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            Chronic inhibition of Na+/H+-exchanger attenuates cardiac hypertrophy and prevents cellular remodeling in heart failure.

            In patients with heart disease, the transition from compensatory hypertrophy to heart failure (HF) is associated with altered calcium handling. Up-regulated Na(+)/H(+)-exchanger (NHE-1) activity underlies increased [Na(+)](i) and disturbance of cellular calcium handling in HF. We hypothesize that chronic inhibition of NHE-1 activity prevents the hypertrophic response, cellular remodeling, and development of HF. Rabbits received a control or cariporide (inhibitor of NHE-1) diet for 3 months, starting after induction of combined volume and pressure overload. Age-matched animals served as control. Development of HF was examined echocardiographically and electrocardiographically after 3 months. [Na(+)](i), [Ca(2+)](i), pH(i), and action potentials were measured in left ventricular midmural myocytes with SBFI, indo-1, SNARF, and di-4-anepps. Sarcoplasmic reticulum calcium content was calculated from the response of [Ca(2+)](i) to rapid cooling. Calcium after-transients were elicited by cessation of rapid stimulation (3 Hz) in the presence of 100 nmol/l noradrenalin. Chronic treatment of rabbits with the specific Na(+)/H(+)-exchanger activity inhibitor cariporide greatly attenuated development of hypertrophy and entirely abolished development of HF; the heart/body weight ratio increased only little, no change in lung weight occurred, left ventricular dimensions and fractional shortening changed mildly, ascites was not present, QT duration did not increase, and sudden death did not occur. Chronic cariporide treatment also prevented cellular electrical and ionic remodeling. Myocyte dimensions were unaltered, action potentials were not prolonged, cytoplasmic sodium and NHE-1 activity did not increase, cytoplasmic and SR calcium handling remained undisturbed, and no increase of the incidence of calcium after-transient dependent delayed after depolarizations (DADs) occurred. We conclude that enhanced activity of NHE-1 underlies cardiac cellular electrical and ionic remodeling in experimental heart failure, and that chronic dietary treatment with cariporide attenuates hypertrophy, development of HF, and cellular remodeling.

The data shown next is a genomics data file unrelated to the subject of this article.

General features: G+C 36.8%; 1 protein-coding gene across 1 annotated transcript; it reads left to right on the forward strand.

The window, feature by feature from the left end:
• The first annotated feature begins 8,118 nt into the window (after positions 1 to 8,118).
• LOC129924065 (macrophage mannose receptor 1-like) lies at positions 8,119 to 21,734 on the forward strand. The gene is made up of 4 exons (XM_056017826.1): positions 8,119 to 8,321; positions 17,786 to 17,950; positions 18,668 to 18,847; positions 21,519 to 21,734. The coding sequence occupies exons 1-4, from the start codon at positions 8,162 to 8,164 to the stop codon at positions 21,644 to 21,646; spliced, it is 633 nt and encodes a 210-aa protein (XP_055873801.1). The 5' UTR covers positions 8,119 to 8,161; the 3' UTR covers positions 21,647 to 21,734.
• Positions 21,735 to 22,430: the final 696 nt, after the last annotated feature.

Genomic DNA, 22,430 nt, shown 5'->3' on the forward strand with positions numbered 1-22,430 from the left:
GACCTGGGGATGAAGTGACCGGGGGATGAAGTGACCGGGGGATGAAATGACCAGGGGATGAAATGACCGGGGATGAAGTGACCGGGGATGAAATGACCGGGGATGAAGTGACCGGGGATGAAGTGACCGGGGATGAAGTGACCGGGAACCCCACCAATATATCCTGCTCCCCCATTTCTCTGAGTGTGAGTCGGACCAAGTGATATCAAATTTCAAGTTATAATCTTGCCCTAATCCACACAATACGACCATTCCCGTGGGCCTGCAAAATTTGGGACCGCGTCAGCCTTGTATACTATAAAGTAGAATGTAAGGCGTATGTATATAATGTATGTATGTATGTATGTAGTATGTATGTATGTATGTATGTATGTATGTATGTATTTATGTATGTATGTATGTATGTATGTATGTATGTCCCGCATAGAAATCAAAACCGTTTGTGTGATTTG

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              Early intravenous heart failure therapy and outcomes among older patients hospitalized for acute decompensated heart failure: findings from the Acute Decompensated Heart Failure Registry Emergency Module (ADHERE-EM).